Most horse owners are guilty of asking their horse to do something it couldn’t do and punished it when it failed. Don’t feel like the Lone Ranger. Every single rider in the world has done the same thing. Recognize that you caused part of the problem you’re trying to fix now.
If the offending rider or handler wasn’t you, the horse still operates from the hard lesson he learned that trying is just not worth the effort. If the horse expects to be punished anyway, it’s easier to be punished without exerting any energy than giving all he’s got only to get bashed for his effort.
This kind of horse isn’t truly unwilling to do as you ask, he simply doesn’t see any up side to trying. You have to motivate the horse to try by asking the simplest of questions and rewarding him for paying attention. Start small. Sometimes the first step is asking for the horse to look at you; simply to see and acknowledge you. When he does, reward him by leaving him alone if that is the best motivator you have at the moment, or leave him a cookie in his feeder.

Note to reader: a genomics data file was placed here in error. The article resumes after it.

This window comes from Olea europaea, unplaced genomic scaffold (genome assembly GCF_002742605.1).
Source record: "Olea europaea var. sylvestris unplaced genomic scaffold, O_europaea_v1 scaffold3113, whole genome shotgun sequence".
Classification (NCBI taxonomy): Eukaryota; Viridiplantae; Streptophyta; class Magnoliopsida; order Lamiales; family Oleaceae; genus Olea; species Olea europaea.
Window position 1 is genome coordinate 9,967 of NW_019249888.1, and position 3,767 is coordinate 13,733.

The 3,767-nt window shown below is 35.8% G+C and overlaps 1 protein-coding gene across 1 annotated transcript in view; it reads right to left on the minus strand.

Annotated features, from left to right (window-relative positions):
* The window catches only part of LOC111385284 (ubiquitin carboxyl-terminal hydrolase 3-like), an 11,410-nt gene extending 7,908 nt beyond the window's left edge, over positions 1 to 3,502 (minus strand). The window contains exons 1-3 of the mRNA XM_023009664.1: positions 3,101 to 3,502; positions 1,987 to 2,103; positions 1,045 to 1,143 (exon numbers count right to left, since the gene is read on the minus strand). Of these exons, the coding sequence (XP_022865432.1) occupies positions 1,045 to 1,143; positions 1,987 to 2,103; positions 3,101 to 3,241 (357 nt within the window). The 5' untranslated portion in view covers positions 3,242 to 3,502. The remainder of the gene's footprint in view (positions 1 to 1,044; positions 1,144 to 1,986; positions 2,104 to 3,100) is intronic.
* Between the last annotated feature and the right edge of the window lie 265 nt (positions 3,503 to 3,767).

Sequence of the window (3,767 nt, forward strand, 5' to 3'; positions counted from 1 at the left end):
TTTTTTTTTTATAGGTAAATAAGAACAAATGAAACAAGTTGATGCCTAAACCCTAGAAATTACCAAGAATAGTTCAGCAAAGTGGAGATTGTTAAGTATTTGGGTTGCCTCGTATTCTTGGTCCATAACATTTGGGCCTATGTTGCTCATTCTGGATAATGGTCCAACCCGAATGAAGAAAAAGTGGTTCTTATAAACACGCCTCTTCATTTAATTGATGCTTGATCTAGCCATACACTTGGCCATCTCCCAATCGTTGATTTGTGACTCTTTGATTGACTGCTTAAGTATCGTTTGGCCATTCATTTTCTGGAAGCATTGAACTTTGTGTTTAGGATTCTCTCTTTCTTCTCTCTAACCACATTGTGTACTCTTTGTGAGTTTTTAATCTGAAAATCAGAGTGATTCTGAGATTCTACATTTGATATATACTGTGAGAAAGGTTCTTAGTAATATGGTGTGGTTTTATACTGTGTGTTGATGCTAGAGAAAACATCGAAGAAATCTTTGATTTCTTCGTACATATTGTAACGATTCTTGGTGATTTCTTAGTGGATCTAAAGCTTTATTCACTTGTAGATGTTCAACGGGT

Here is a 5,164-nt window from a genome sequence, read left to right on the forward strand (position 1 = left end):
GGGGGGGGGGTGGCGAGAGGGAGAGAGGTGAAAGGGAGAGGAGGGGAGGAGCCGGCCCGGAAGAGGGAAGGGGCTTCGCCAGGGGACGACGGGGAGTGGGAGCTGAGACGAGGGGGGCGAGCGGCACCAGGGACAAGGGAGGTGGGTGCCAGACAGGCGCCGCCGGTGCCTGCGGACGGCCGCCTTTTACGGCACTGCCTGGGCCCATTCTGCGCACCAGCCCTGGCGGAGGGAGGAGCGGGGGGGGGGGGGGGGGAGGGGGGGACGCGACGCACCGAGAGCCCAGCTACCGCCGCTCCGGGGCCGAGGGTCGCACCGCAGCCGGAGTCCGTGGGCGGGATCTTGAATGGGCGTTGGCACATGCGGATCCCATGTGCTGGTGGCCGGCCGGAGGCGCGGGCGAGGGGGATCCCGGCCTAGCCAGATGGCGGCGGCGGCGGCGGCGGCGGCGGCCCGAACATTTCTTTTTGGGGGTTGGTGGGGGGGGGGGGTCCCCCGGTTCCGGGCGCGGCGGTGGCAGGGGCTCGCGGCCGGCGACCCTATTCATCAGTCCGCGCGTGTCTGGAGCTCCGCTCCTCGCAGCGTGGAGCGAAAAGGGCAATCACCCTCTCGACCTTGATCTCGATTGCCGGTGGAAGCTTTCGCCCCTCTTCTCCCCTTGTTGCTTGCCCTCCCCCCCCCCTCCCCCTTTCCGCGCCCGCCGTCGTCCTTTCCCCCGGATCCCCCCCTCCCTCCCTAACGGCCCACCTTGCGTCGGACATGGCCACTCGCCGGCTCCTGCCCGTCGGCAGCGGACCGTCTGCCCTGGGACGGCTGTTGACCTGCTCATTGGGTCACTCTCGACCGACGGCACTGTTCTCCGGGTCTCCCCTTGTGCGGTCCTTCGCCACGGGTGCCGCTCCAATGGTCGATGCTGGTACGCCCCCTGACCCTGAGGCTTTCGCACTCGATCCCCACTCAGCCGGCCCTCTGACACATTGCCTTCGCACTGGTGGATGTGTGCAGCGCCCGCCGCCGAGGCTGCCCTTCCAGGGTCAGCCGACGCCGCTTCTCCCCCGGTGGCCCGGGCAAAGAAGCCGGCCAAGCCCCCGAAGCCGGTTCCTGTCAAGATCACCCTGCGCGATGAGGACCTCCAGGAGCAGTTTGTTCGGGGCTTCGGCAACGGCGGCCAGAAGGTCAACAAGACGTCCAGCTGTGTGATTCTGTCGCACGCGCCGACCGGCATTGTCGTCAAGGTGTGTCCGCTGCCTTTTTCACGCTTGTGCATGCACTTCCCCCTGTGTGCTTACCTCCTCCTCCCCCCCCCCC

Motivation is as personal for horses as it is for humans. Some horses love to sleep, some to play, and some to solve puzzles. Find something that encourages the horse to want to play with you.
The habit and history of stringing tiny little victories together to create a chain of success is the solution for creating able, willing, bold, and secure horses. This is how you get your horse to say “yes” by building a habit of him saying “yes.”
In God’s opinion every horse is a perfect creation but not every relationship between horse and human was made in heaven. No trainer is the right trainer for every horse and all horses aren’t the right one for you.